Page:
Mac OSX

Mac-OSXBuilt on a rock-solid UNIX foundation, OS X is engineered to take full advantage of the technologies in every new Mac. It delivers the most intuitive and integrated computer experience. And it has iCloud built in, so you can access the content you use every day across all your devices.

Hardware and software made for each other. Since the software built into every Mac is created by the same company that makes the Mac, you get a fully integrated system in which everything works together perfectly. OS X works with the processor in your Mac to deliver the best possible performance. It works with the Multi-Touch trackpad in Mac notebooks so they feel natural to use. Power Nap takes advantage of the Mac hardware to keep the entire system up to date while it sleeps.1 And OS X gives you long battery life by working with the computer’s built-in sensors to dim the screen in low-light conditions and even regulating processor activity between keystrokes.

Main website: OSX


Here some Mac OSX Tuning examples:

Stop the .DS_Store and ._ creation

Open a terminal session and type:

defaults write com.apple.desktopservices DSDontWriteNetworkStores true

Restart the system to active the new settings.

Time Machine

Making a backup using Time Machine on a network drive. When you start Time Machine, it is looking for a Time capsule, but what when you don’t have one? The following information tells you how to configure this.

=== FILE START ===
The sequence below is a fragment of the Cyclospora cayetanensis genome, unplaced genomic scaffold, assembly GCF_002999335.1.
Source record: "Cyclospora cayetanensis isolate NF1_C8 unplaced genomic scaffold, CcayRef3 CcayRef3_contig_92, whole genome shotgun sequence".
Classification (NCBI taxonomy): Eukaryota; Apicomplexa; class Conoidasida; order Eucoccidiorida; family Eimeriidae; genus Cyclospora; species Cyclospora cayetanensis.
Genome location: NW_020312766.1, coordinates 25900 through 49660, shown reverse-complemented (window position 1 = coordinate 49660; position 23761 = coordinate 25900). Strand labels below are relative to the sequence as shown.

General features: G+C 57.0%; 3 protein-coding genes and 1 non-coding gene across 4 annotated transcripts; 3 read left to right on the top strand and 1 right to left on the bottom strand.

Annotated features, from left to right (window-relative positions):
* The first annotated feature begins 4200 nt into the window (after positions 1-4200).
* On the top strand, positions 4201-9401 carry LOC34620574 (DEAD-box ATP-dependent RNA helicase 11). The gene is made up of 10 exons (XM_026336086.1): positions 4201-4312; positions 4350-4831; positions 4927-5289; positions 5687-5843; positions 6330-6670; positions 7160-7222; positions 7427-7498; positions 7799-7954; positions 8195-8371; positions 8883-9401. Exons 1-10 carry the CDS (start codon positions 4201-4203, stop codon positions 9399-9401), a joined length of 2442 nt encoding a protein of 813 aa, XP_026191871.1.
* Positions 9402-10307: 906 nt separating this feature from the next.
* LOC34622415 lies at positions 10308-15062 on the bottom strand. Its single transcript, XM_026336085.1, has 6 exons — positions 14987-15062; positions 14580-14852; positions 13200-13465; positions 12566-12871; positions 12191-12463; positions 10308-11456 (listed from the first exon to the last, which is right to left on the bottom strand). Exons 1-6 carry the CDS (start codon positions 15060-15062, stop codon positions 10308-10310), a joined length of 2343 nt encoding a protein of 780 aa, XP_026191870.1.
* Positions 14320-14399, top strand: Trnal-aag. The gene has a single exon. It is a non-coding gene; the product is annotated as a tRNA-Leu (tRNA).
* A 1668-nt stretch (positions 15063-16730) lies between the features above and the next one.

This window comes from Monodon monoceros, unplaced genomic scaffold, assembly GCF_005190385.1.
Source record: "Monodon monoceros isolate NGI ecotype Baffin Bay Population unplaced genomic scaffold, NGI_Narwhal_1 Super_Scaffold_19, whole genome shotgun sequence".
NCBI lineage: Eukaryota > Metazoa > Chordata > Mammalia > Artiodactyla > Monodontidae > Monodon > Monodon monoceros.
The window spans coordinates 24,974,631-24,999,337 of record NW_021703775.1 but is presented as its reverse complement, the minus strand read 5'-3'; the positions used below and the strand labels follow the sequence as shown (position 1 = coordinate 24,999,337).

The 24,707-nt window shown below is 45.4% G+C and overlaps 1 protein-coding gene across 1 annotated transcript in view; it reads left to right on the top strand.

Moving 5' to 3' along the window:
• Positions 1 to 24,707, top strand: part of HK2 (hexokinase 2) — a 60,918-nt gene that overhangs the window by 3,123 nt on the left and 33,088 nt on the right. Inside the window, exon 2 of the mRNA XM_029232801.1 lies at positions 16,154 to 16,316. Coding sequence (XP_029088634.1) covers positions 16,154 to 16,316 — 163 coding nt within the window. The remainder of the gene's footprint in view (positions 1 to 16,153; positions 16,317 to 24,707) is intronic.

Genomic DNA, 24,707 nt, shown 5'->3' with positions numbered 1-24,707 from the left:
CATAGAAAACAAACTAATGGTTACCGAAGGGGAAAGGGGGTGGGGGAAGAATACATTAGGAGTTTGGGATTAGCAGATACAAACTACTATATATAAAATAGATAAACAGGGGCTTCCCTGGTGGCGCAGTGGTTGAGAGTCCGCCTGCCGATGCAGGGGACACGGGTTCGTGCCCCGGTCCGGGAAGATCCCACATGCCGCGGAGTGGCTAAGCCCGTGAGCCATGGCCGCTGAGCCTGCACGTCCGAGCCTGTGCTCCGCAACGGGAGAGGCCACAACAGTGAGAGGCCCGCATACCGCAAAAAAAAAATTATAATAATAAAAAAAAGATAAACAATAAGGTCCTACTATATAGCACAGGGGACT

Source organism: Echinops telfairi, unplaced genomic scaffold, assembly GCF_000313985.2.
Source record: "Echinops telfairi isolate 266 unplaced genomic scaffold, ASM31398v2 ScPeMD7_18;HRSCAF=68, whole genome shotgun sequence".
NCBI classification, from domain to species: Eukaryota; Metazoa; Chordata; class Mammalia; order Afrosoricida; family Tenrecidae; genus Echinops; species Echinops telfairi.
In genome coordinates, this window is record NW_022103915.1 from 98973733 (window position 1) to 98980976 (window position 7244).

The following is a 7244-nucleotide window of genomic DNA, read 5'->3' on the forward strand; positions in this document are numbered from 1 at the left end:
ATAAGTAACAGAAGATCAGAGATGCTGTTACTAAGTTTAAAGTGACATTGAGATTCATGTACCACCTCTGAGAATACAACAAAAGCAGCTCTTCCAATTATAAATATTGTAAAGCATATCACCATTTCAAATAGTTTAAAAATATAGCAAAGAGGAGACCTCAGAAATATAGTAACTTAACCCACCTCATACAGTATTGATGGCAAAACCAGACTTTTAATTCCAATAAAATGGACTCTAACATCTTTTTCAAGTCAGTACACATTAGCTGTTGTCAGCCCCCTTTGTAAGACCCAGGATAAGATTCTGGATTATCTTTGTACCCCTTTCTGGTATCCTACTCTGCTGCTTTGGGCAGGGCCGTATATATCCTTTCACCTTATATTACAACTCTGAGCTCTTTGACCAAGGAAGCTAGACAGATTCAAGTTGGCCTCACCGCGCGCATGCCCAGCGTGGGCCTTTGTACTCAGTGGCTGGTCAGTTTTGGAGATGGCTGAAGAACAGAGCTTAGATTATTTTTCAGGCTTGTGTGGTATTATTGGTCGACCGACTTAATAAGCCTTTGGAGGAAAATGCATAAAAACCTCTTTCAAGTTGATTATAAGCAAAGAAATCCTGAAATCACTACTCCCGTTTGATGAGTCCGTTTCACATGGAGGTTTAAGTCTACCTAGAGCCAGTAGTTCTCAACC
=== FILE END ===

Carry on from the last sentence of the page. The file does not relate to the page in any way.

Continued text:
Enabling Time Machine for network drives

So how do you enable backing up to network drives? Open a terminal window and paste the following in (then hit return, of course)

defaults write com.apple.systempreferences TMShowUnsupportedNetworkVolumes 1

Mounted network drives will then show up in the list of destinations available for storing backups.

Getting a working disk image

Unfortunately this is not always enough. Often, after doing this, Time Machine will appear to start preparing a backup then fail with a cryptic error code. The error I have seen is.

Time Machine could not complete the backup, the backup disk image “/Volumes/backups-1/Wall-E.sparsebundle” could not be created (error 45).

“Error 45”? What’s that. If I try to create a sparse image myself in the same location I’m told, “the operation could not be completed”. This is not much more helpful. If you google there are many references around to these errors – mostly in forums. Many of them are not terrible helpful, or require a lot of knowledge and/ or patience. I still don’t really know what the problem is, although I suspect it’s something to do with permissions and/ or attributes. Either way the solution generally seems to be to create the sparse image manually using a command called hdiutil. If you get this right then Time Machine will think it created it and just start using it. Simple eh? Well, it’s not rocket science – but it does involve piecing a few things together. The name of the sparse bundle has to be something very specific which is made up from a few pieces of information unique to your set-up. I’ll now take you through how to find those pieces of information.

Finding the Computer Name

We’ll start with the easy one. The computer name. Specifically this is whatever the computer is named in the Sharing preferences. So open System Preferences, select “Sharing”, and copy the name from the “Computer Name” section at the top.